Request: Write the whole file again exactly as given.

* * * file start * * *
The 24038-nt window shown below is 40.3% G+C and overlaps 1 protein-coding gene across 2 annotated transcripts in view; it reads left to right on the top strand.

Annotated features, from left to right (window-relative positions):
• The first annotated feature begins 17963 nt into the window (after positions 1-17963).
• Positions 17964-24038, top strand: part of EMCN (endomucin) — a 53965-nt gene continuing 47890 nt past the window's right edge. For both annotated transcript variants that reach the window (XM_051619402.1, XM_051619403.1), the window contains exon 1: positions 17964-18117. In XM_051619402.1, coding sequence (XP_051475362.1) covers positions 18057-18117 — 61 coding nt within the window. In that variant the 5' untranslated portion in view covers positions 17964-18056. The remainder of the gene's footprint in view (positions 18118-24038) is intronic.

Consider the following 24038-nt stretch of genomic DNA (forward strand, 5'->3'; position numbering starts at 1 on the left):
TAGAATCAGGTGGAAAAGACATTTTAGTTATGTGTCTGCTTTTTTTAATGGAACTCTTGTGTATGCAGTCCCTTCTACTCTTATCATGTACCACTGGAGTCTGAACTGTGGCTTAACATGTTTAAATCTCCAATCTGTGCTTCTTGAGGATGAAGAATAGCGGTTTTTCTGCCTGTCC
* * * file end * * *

The 24038-nt window shown below is 40.3% G+C and overlaps 1 protein-coding gene across 2 annotated transcripts in view; it reads left to right on the top strand.

Annotated features, from left to right (window-relative positions):
• The first annotated feature begins 17963 nt into the window (after positions 1-17963).
• Positions 17964-24038, top strand: part of EMCN (endomucin) — a 53965-nt gene continuing 47890 nt past the window's right edge. For both annotated transcript variants that reach the window (XM_051619402.1, XM_051619403.1), the window contains exon 1: positions 17964-18117. In XM_051619402.1, coding sequence (XP_051475362.1) covers positions 18057-18117 — 61 coding nt within the window. In that variant the 5' untranslated portion in view covers positions 17964-18056. The remainder of the gene's footprint in view (positions 18118-24038) is intronic.

Consider the following 24038-nt stretch of genomic DNA (forward strand, 5'->3'; position numbering starts at 1 on the left):
TAGAATCAGGTGGAAAAGACATTTTAGTTATGTGTCTGCTTTTTTTAATGGAACTCTTGTGTATGCAGTCCCTTCTACTCTTATCATGTACCACTGGAGTCTGAACTGTGGCTTAACATGTTTAAATCTCCAATCTGTGCTTCTTGAGGATGAAGAATAGCGGTTTTTCTGCCTGTCC